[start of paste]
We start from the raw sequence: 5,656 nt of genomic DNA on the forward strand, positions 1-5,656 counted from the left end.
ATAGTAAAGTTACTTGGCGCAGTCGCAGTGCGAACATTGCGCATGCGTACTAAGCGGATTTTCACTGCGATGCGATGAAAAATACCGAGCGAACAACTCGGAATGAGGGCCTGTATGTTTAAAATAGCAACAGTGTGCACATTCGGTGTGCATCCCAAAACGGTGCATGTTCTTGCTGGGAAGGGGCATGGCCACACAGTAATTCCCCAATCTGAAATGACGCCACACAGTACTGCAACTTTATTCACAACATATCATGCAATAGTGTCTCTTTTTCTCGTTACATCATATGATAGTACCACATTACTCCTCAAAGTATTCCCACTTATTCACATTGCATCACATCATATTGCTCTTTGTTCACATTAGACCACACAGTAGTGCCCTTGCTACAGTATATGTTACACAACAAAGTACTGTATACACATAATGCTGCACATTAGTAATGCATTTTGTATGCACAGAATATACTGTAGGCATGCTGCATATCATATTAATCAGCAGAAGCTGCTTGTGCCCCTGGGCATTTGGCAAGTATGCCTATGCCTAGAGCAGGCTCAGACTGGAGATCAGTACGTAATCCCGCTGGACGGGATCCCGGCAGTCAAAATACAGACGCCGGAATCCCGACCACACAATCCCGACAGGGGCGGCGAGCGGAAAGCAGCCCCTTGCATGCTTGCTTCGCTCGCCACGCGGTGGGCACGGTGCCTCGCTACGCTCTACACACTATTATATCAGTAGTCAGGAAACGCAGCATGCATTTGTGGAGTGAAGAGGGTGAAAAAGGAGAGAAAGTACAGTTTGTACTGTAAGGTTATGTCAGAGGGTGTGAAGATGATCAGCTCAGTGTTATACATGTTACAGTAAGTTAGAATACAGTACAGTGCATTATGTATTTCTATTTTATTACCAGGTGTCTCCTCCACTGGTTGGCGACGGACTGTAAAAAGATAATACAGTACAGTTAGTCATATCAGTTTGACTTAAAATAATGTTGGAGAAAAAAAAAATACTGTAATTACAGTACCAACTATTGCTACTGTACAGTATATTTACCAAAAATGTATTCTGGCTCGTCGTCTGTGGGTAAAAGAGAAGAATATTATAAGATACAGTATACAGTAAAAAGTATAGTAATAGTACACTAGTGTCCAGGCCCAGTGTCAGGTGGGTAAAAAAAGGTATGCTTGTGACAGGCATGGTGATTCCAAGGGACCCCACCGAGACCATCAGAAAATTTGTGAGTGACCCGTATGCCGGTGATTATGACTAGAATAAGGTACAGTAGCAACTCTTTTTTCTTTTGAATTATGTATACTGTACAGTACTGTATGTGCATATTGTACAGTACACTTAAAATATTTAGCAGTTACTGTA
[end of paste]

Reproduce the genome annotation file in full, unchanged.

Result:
We start from the raw sequence: 5,656 nt of genomic DNA on the forward strand, positions 1-5,656 counted from the left end.
ATAGTAAAGTTACTTGGCGCAGTCGCAGTGCGAACATTGCGCATGCGTACTAAGCGGATTTTCACTGCGATGCGATGAAAAATACCGAGCGAACAACTCGGAATGAGGGCCTGTATGTTTAAAATAGCAACAGTGTGCACATTCGGTGTGCATCCCAAAACGGTGCATGTTCTTGCTGGGAAGGGGCATGGCCACACAGTAATTCCCCAATCTGAAATGACGCCACACAGTACTGCAACTTTATTCACAACATATCATGCAATAGTGTCTCTTTTTCTCGTTACATCATATGATAGTACCACATTACTCCTCAAAGTATTCCCACTTATTCACATTGCATCACATCATATTGCTCTTTGTTCACATTAGACCACACAGTAGTGCCCTTGCTACAGTATATGTTACACAACAAAGTACTGTATACACATAATGCTGCACATTAGTAATGCATTTTGTATGCACAGAATATACTGTAGGCATGCTGCATATCATATTAATCAGCAGAAGCTGCTTGTGCCCCTGGGCATTTGGCAAGTATGCCTATGCCTAGAGCAGGCTCAGACTGGAGATCAGTACGTAATCCCGCTGGACGGGATCCCGGCAGTCAAAATACAGACGCCGGAATCCCGACCACACAATCCCGACAGGGGCGGCGAGCGGAAAGCAGCCCCTTGCATGCTTGCTTCGCTCGCCACGCGGTGGGCACGGTGCCTCGCTACGCTCTACACACTATTATATCAGTAGTCAGGAAACGCAGCATGCATTTGTGGAGTGAAGAGGGTGAAAAAGGAGAGAAAGTACAGTTTGTACTGTAAGGTTATGTCAGAGGGTGTGAAGATGATCAGCTCAGTGTTATACATGTTACAGTAAGTTAGAATACAGTACAGTGCATTATGTATTTCTATTTTATTACCAGGTGTCTCCTCCACTGGTTGGCGACGGACTGTAAAAAGATAATACAGTACAGTTAGTCATATCAGTTTGACTTAAAATAATGTTGGAGAAAAAAAAAATACTGTAATTACAGTACCAACTATTGCTACTGTACAGTATATTTACCAAAAATGTATTCTGGCTCGTCGTCTGTGGGTAAAAGAGAAGAATATTATAAGATACAGTATACAGTAAAAAGTATAGTAATAGTACACTAGTGTCCAGGCCCAGTGTCAGGTGGGTAAAAAAAGGTATGCTTGTGACAGGCATGGTGATTCCAAGGGACCCCACCGAGACCATCAGAAAATTTGTGAGTGACCCGTATGCCGGTGATTATGACTAGAATAAGGTACAGTAGCAACTCTTTTTTCTTTTGAATTATGTATACTGTACAGTACTGTATGTGCATATTGTACAGTACACTTAAAATATTTAGCAGTTACTGTA